As far as what was eating at him, why he drank and took drugs, it really helps to read his thoughts as he recorded them in his private diaries; you can find these in Tom’s excellent book, Tony Thomas’ THE WRITINGS OF ERROL FLYNN, and the biography INHERITED RISK by Jeffrey Meyers.

        I believe what was slowly destroying him had to do with basic insecurities going back to his childhood (that had nothing to do with acting, which he tended to play at, like playing at a game of tennis), the humiliation of his rape trial, his failure to be taken seriously as a writer, his nagging sense of loss as friends, women and pets kept dying on him or drifting away from him, and – dare I say it? – his utter futility in trying to find a sustaining and lasting faith in God.


        Linc (Lincoln Hurst) November 12, 2007

      • shangheinz

        February 28, 2017 at 9:01 am

        [Getty Images are problematic so get removed where found.]

        I am inclined to follow your lead, Rushstreet Ralph. We have to keep in mind that Errol excelled as a charmer, prankster and trickster. In order to introduce Shelly Winters to the Hollywood community he staged a stunt, that showed his superior marketing skills. In later years he would do everything he could to make headlines again. So maybe Tony Thomas was in on the self promo and Flynn was merely throwing his hat into the three ring circus called The Oscars.

  5. Gentleman Tim

    February 28, 2017 at 1:26 am

    Amen to that, Karl. Words of wisdom from Lincoln.

    What Flynn deserves is formal recognition of his unparalleled greatness as an/the action/adventure actor. Pettywood will not give that to him, however. They remain too jealous of him and bitter that he would not cower to them. Doesn’t matter, though, as Errol rules supreme with whom it really counts, the public.


    P.S. Denzel was robbed. He was absolutely tremendous, far greater than Affleck.

    P.S. 2 LA LA Land should have won. It was brilliant on every level, cinematic entertainment at its greatest.



    • shangheinz

      February 28, 2017 at 9:30 am


      Thanks King Karl for sharing these lines of Linc Hurst. One can catch a glimpse of what would have an intriguing biography on Errol Flynn and his outlook on life in and out of the movies. One great Flynnosopher sadly missed. Just like the rest of his book:…

      • rswilltell

        February 28, 2017 at 1:56 pm

        This has been a great string of knowledge on Errol Flynn and thanks to Karl a wonderful tribute to Lincoln Hurst, a great scholar and genuine friend to the swashbuckler’s memory. As one can see for themselves, Flynn’s taste was impeccable even in jail with Miss Maura Fitzgibbons! Ralph Schiller

      • David DeWitt

        February 28, 2017 at 2:41 pm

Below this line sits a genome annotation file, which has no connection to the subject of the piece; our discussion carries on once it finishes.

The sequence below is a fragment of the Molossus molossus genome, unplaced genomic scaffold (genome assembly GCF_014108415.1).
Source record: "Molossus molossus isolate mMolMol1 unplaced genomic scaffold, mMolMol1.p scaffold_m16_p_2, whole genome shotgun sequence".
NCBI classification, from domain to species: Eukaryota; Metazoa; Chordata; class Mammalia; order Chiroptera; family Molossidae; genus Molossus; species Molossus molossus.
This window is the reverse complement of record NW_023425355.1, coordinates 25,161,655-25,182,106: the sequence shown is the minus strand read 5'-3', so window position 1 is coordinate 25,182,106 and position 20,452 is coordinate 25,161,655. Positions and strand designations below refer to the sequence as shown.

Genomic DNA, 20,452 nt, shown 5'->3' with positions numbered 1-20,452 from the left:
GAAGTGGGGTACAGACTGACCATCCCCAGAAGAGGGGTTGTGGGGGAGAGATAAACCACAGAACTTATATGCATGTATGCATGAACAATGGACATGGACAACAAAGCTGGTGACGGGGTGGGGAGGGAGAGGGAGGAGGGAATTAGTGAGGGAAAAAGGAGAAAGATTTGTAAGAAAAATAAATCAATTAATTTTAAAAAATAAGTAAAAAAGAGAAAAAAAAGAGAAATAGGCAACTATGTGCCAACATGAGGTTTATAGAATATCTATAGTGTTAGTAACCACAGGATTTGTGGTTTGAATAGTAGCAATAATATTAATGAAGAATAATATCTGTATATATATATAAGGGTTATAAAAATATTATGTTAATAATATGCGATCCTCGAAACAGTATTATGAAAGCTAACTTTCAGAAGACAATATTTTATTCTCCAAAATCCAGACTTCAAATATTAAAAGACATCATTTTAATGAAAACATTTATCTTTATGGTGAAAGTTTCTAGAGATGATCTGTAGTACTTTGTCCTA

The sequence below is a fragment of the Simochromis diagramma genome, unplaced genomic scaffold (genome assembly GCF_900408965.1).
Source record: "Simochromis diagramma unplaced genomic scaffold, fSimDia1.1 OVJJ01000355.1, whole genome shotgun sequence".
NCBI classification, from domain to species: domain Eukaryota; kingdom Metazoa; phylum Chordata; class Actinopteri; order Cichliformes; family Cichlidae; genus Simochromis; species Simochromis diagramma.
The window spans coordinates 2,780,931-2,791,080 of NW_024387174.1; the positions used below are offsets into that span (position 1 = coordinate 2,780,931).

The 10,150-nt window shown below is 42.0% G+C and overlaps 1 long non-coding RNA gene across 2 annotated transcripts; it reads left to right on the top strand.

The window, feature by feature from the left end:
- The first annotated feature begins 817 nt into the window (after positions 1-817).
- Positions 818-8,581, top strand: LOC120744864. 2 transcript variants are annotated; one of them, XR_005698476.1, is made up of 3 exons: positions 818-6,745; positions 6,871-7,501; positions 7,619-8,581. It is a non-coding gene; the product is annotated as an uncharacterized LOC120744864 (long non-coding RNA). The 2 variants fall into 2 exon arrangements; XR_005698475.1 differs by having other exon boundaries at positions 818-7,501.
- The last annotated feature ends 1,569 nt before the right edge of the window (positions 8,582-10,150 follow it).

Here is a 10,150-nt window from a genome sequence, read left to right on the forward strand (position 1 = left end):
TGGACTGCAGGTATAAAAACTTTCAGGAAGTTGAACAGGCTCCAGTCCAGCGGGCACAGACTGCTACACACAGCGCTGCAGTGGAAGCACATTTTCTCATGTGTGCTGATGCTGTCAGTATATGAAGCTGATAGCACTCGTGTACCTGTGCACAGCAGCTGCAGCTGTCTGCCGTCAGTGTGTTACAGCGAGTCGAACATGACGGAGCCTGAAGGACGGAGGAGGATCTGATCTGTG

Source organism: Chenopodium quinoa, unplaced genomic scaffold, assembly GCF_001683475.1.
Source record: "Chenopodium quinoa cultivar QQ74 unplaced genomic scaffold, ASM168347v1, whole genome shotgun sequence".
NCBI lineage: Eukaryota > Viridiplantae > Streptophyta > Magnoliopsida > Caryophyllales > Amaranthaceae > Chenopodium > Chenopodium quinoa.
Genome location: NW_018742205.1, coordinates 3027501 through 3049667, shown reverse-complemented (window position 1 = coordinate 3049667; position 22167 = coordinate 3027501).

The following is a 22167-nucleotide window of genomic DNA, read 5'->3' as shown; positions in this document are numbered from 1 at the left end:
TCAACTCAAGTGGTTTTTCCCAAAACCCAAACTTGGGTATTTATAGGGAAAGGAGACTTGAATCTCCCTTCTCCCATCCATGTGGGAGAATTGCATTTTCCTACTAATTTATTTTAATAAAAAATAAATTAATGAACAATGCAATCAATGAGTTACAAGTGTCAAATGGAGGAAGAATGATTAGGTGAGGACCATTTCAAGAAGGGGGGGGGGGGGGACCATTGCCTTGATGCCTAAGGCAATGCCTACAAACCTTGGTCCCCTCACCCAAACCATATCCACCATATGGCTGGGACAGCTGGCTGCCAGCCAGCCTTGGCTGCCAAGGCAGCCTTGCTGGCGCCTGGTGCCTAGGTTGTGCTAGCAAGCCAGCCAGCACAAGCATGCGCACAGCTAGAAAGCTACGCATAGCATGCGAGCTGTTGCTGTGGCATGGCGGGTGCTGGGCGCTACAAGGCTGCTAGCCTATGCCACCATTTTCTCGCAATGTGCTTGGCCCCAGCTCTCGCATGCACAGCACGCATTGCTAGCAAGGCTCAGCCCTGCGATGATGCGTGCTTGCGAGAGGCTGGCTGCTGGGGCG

The title of Lincoln’s book was a compromise. Rogue was not Lincoln’s intention or in any way the focus of his book. Quite the opposite. He was fair but not taking advantage of controversy in any way.

  6. Karl

    February 28, 2017 at 2:02 pm

    Thank you GENTLEman and ShangHEINZ for your good words on the man.

    Linc was addressing questions on the general subject of Academy recognition and shared some further thoughts. The venue was The Zaca Yahoo Group originated and captained by another MOST DEDICATED Flynnster, Brian Twist.

    (I, too, had the uniquely GREAT PRIVILEGE of also manning its helm for a time.)

    Linc, of course, was a published biblical scholar (Trinity International University, BA; Princeton, Masters; Oxford Doctorate, and a passionate champion of the new Flynnaisance.

    So, when he speaks of Flynn and other things, he has a certain informed perspective; here’s more:

    Nov 13, 2007

    ….I think we all have had parents or grandparents or aunts and uncles who’ve had alcohol problems; I don’t think in Errol’s case the answer is genetic. It certainly wouldn’t explain his prodigous drinking and drug taking, at the height of his success. Much of that was probably for the reasons I mentioned.

    Yes, toward the end he read the Bible, but he didn’t seem to read it the way Chistians do; he read it restlessly, and rather secretively (as in the jungle Huston may have caught him at night with the Coleman lantern while filming “The Roots of Heaven”). I think he was desperately trying to find the answer to his life. I can’t be certain he found it – although he did seem more peaceful at times, in the last year, and a week before his death he called his mother in England, when they “cleared everything up,” as she later wrote to Nora. You may interpret that as you will.

    While Flynn didn’t care much for acting honors, a Pulitzer on his mantle would have been something else. I think he would have sold his soul for a Pulitzer Prize, presented forb a book or article he’d written. Sadly, he might have got one for MY WICKED, WICKED WAYS, had he only lived six months longer; but then the issue of how much of that book was Flynn, and how much Earl Conrad, probably would have posed something of a problem in that regard.


  7. Maria

    March 1, 2017 at 1:43 am

    This has been the best read in awhile! How I wish Lincoln Hurst’s book had been published! I guess no news on that?

  8. Gentleman Tim

    March 6, 2017 at 4:52 am